Throughout these years his first poems appeared in progressive journals such as Iran-e-Ma. This was the beginning of a career in literary journalism that continued for more than thirty years. In 1946 Moshiri joined the Iranian department of Telecommunication where he served till retirement. In 1954 Moshiri married Eghbal Akhavan, then a student painting at Tehran University. Before he was a poet, Fereydoon Moshiri was a journalist and this occupation helped him to get acquainted with the influential scholar of Persian language and literature such as Ala'me Dehkhoda, Dr.
Moein and Ibrahim Pourdavoud. Moshiri started poetry with Love and Romance when he was a young boy. He published his volume of poetry titled "Teshne-ye Toofan" (Thirsty for the Storm) in the spring of 1955 in Tehran. Two years later, this book revised with some new added poems and published under a new title: "Naayaafteh" (Unfound).
The way Moshiri was taken is the final objective of the originators of the Free Style and poetry. It means that he was accepted to use rhymes in a suitable and rational manner and combine it with a new look at Nature, Things and Persons around, along with a delicate feeling and sensation, to present his poems with a characterized feature. In 1961, a collection of his poems was under "Abr" (Cloud) published, which was later reprinted for several times under the title "Abr-o Koocheh" (Cloud and The Alley) as a request by his publisher. Reflections of Man's feeling towards his life and death, love and destiny, social environment and the whole universe have been the main theme for the selected poems of "Bahar ra baavar kon" (Believe The Spring) published in 1967.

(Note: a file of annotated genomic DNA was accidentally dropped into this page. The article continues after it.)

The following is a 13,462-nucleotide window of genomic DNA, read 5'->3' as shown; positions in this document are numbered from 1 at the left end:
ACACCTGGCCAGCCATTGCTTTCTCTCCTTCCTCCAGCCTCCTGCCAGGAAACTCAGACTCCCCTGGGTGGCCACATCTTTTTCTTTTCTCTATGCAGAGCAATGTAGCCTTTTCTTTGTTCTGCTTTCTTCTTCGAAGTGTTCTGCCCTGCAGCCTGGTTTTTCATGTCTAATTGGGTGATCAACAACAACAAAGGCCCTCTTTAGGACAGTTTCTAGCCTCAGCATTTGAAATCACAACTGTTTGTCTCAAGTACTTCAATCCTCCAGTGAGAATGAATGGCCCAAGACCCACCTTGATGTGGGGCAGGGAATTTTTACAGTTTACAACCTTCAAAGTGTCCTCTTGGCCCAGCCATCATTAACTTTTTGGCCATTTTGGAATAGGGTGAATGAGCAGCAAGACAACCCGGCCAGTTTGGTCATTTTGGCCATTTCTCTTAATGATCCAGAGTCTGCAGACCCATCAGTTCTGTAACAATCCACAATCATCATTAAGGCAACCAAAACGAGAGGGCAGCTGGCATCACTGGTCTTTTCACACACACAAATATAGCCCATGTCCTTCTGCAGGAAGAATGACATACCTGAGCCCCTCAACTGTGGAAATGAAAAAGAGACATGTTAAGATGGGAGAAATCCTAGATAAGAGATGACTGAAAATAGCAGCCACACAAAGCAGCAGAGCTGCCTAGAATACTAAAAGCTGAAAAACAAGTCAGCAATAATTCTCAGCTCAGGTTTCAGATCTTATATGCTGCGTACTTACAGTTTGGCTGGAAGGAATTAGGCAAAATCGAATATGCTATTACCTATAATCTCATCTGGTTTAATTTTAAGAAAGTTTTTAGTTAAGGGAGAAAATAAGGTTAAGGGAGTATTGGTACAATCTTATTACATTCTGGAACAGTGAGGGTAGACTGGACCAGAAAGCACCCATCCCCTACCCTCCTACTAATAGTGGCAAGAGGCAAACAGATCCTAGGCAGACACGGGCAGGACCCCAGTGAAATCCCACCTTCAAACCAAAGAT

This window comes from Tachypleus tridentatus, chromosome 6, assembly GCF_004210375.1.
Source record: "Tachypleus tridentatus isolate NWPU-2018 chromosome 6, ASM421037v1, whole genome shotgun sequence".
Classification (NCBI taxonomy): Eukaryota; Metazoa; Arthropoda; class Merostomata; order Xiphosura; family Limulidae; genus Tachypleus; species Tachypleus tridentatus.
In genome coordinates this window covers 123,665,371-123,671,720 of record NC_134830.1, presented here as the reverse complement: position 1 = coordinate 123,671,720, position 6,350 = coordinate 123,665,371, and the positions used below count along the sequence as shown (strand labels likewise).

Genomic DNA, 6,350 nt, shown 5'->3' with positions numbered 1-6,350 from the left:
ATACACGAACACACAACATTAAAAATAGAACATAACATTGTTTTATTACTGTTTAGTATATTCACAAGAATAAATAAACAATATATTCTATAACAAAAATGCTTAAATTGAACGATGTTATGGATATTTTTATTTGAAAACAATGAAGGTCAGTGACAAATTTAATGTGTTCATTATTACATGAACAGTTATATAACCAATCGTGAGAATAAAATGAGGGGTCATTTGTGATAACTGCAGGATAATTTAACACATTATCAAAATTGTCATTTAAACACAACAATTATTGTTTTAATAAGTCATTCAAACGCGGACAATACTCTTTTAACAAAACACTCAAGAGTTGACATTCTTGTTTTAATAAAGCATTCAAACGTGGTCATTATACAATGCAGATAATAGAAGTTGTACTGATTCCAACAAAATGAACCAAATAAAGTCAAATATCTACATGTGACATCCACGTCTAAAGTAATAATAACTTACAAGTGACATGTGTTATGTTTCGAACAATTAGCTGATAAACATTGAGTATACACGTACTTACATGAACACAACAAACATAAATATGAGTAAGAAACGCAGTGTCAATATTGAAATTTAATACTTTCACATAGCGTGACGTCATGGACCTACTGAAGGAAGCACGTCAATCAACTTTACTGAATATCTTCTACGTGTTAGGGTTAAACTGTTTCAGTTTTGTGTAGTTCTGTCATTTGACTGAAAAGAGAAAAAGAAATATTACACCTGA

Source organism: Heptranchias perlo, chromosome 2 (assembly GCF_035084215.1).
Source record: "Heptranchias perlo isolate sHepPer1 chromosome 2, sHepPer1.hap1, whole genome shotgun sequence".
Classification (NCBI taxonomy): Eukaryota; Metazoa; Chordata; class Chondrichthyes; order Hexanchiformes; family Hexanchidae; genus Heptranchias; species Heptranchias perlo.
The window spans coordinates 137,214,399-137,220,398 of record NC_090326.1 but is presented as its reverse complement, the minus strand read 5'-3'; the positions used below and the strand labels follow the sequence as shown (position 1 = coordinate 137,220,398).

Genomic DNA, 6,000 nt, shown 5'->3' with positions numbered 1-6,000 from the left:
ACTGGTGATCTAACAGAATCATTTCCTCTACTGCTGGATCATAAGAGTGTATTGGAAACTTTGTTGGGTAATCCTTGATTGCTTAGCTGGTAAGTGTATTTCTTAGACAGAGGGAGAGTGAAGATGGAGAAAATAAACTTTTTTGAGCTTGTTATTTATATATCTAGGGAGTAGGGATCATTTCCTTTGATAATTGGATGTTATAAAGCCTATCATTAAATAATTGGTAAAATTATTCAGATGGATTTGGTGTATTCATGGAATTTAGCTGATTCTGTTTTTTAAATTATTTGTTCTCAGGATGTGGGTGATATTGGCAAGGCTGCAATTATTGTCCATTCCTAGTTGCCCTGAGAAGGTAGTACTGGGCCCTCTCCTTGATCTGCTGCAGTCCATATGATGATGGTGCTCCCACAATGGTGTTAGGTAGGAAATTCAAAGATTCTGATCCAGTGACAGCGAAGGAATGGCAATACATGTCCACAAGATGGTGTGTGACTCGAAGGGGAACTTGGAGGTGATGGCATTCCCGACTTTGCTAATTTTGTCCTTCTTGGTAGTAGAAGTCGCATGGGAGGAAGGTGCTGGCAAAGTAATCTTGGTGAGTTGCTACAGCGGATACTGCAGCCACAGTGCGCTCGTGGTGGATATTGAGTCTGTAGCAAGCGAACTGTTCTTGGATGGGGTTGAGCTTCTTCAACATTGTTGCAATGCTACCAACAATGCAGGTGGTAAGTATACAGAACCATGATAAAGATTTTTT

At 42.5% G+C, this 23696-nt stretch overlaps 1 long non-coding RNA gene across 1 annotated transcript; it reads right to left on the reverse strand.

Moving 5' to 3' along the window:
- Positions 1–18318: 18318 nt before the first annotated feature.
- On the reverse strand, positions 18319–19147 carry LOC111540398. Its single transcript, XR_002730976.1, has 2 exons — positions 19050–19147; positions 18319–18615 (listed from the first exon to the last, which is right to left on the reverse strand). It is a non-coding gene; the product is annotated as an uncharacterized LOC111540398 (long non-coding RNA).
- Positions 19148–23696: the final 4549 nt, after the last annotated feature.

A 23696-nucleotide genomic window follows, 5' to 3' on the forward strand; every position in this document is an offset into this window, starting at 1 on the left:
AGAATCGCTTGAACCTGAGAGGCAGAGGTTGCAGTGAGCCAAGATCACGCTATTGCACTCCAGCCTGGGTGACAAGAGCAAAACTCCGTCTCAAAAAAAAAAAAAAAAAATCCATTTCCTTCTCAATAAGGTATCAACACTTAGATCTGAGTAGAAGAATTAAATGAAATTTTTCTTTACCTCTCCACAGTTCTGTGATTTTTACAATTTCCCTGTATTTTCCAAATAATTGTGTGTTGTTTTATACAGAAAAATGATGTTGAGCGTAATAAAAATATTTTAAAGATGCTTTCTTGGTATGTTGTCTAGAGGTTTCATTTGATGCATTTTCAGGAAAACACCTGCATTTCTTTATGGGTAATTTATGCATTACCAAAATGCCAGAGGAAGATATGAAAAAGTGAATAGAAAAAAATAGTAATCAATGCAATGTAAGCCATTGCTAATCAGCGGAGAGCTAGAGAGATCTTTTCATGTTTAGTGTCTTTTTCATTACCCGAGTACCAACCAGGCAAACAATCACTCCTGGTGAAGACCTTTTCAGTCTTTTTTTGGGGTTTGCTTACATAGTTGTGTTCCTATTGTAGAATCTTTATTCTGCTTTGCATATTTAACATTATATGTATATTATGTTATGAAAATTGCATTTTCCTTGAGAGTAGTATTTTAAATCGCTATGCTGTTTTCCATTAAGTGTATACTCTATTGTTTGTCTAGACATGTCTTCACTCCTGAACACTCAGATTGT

"Az Khaamooshi" (Of Silence) published in 1978; the book covers human's common pains and sufferings in the 20th century. Peace and friendship, love and serving mankind as a whole have been the foundation of Moshiri's poetry in his next book called "Aah Baraan" (Oh, The Rain) published in 1988, and his last published work, "Ta Sobh-e Tobnak-e Ahura'i" (Until the Bright Ahuric Dawn) in 2001). Moshiri is best known as conciliator of classical Persian poetry at one side with the New Poetry initiated by Nima Yooshij at the other side. One of the major contributions of Moshiri's poetry, according to some observers, is the broadening of the social and geographical scope of modern Persian literature. In October 1997, Moshiri read many of his best poems at a gathering at the University of California, Berkeley.
He was a true writer, a researcher, a great editor and columnist for the poetry pages of many magazines and newspapers. Moshiri, had been suffering from Leukemia and Renal Failure for almost five years and finally passed away at the early hours on Tuesday, October 24, 2000 in "Tehran-Clinic" hospital. Read more on Last.fm. User-contributed text is available under the Creative Commons By-SA License; additional terms may apply..
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